Now that I am over halfway through the book, I understand why the author organized the book this way -- the present tense is more irregular than the perfect and imperfect. And the nominative case is less important than the accusative, since the verb in a Latin sentence carries more information than they do in English.

In all, I found Latin Demystified to be logical, clear and concise. It has reignited my enthusiasm, and I find myself looking forward to my next opportunity to spend an hour working through a new section. It has helped make my self-directed journey into Latin everything I hoped it would be.
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11 of 12 people found the following review helpful
3.0 out of 5 stars Recommended with noted reservations, September 16, 2010
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This review is from: Latin Demystified: A Self Teaching Guide (Paperback)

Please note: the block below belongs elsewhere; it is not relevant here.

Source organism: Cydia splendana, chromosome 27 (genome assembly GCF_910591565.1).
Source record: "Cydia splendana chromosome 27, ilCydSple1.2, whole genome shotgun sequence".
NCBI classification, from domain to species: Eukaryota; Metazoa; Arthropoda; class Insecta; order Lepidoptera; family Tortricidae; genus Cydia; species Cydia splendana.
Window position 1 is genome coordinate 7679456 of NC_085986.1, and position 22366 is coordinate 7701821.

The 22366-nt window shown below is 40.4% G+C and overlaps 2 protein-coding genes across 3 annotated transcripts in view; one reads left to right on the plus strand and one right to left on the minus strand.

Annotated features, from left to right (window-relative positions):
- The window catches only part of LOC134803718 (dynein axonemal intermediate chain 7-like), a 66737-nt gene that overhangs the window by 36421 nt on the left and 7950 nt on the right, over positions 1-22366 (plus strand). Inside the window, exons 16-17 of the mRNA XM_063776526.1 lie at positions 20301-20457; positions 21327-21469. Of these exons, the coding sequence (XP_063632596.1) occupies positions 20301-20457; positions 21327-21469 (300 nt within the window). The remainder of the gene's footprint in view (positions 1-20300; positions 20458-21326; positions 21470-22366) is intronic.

I have just completed reading and studying Richard Prior's Latin Demystified. While this book has the problems mentioned in two of the other reviews, for the most part it provides a clear explanation of Latin grammar with plenty of useful examples throughout. What it does not do is give much Latin for the student to read. I did not have a problem with this decision to focus more on grammar and the various exercises to test comprehension than on including reading selected passages. In fact, this decision to focus on grammar is common among many Latin texts.

As I finally arrived at the sixteenth and last chapter on participles and gerunds, I was pleased to think I was prepared to tackle books like Hans Orberg's Lingua Latina that are written entirely in Latin. Prior does not include as much vocabulary for reading as I might have liked, but again, that was part of his decision to focus on the way Latin works. Vocabulary acquisition is much less challenging than mastering things like the ablative absolute or deponent verbs, both of which are covered reasonably well by Prior.